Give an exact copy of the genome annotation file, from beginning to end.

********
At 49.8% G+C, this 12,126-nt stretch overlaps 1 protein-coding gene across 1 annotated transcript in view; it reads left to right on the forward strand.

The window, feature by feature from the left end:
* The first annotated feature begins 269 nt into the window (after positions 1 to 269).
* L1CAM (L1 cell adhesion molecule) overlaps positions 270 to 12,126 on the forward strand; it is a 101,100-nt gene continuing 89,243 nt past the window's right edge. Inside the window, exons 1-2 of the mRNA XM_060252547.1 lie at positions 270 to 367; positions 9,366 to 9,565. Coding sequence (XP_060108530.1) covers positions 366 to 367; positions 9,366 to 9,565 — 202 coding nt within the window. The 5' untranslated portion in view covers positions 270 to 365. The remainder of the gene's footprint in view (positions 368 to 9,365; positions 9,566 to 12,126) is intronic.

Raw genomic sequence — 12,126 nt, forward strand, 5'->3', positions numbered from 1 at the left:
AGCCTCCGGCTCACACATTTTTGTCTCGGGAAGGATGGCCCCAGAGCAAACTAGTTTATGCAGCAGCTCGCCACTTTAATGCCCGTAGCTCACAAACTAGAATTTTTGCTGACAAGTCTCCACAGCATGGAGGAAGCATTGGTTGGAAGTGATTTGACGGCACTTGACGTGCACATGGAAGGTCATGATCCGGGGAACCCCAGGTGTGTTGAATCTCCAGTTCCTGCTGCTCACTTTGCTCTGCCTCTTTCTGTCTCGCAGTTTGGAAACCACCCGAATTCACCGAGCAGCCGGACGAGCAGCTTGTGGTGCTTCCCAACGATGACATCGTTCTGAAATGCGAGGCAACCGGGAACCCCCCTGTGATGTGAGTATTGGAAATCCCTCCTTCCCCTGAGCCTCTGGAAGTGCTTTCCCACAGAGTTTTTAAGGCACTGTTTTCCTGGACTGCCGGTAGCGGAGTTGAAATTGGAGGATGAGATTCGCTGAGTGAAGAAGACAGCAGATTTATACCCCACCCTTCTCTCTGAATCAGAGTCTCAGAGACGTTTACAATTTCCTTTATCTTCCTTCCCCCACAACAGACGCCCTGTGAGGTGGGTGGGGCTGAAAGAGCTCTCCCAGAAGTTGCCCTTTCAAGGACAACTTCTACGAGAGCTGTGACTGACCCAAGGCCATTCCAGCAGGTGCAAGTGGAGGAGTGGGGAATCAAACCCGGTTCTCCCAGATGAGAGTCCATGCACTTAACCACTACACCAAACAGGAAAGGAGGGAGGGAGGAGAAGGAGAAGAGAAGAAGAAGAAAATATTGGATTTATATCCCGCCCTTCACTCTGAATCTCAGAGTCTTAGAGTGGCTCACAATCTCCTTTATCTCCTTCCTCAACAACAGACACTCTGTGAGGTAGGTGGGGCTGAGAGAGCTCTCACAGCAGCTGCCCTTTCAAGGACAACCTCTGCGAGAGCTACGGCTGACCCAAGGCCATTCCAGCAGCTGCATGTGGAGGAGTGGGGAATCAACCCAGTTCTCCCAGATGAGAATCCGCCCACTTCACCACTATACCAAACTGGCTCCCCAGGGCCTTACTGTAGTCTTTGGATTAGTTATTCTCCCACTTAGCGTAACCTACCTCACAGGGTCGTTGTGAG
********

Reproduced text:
At 49.8% G+C, this 12,126-nt stretch overlaps 1 protein-coding gene across 1 annotated transcript in view; it reads left to right on the forward strand.

The window, feature by feature from the left end:
* The first annotated feature begins 269 nt into the window (after positions 1 to 269).
* L1CAM (L1 cell adhesion molecule) overlaps positions 270 to 12,126 on the forward strand; it is a 101,100-nt gene continuing 89,243 nt past the window's right edge. Inside the window, exons 1-2 of the mRNA XM_060252547.1 lie at positions 270 to 367; positions 9,366 to 9,565. Coding sequence (XP_060108530.1) covers positions 366 to 367; positions 9,366 to 9,565 — 202 coding nt within the window. The 5' untranslated portion in view covers positions 270 to 365. The remainder of the gene's footprint in view (positions 368 to 9,365; positions 9,566 to 12,126) is intronic.

Raw genomic sequence — 12,126 nt, forward strand, 5'->3', positions numbered from 1 at the left:
AGCCTCCGGCTCACACATTTTTGTCTCGGGAAGGATGGCCCCAGAGCAAACTAGTTTATGCAGCAGCTCGCCACTTTAATGCCCGTAGCTCACAAACTAGAATTTTTGCTGACAAGTCTCCACAGCATGGAGGAAGCATTGGTTGGAAGTGATTTGACGGCACTTGACGTGCACATGGAAGGTCATGATCCGGGGAACCCCAGGTGTGTTGAATCTCCAGTTCCTGCTGCTCACTTTGCTCTGCCTCTTTCTGTCTCGCAGTTTGGAAACCACCCGAATTCACCGAGCAGCCGGACGAGCAGCTTGTGGTGCTTCCCAACGATGACATCGTTCTGAAATGCGAGGCAACCGGGAACCCCCCTGTGATGTGAGTATTGGAAATCCCTCCTTCCCCTGAGCCTCTGGAAGTGCTTTCCCACAGAGTTTTTAAGGCACTGTTTTCCTGGACTGCCGGTAGCGGAGTTGAAATTGGAGGATGAGATTCGCTGAGTGAAGAAGACAGCAGATTTATACCCCACCCTTCTCTCTGAATCAGAGTCTCAGAGACGTTTACAATTTCCTTTATCTTCCTTCCCCCACAACAGACGCCCTGTGAGGTGGGTGGGGCTGAAAGAGCTCTCCCAGAAGTTGCCCTTTCAAGGACAACTTCTACGAGAGCTGTGACTGACCCAAGGCCATTCCAGCAGGTGCAAGTGGAGGAGTGGGGAATCAAACCCGGTTCTCCCAGATGAGAGTCCATGCACTTAACCACTACACCAAACAGGAAAGGAGGGAGGGAGGAGAAGGAGAAGAGAAGAAGAAGAAAATATTGGATTTATATCCCGCCCTTCACTCTGAATCTCAGAGTCTTAGAGTGGCTCACAATCTCCTTTATCTCCTTCCTCAACAACAGACACTCTGTGAGGTAGGTGGGGCTGAGAGAGCTCTCACAGCAGCTGCCCTTTCAAGGACAACCTCTGCGAGAGCTACGGCTGACCCAAGGCCATTCCAGCAGCTGCATGTGGAGGAGTGGGGAATCAACCCAGTTCTCCCAGATGAGAATCCGCCCACTTCACCACTATACCAAACTGGCTCCCCAGGGCCTTACTGTAGTCTTTGGATTAGTTATTCTCCCACTTAGCGTAACCTACCTCACAGGGTCGTTGTGAG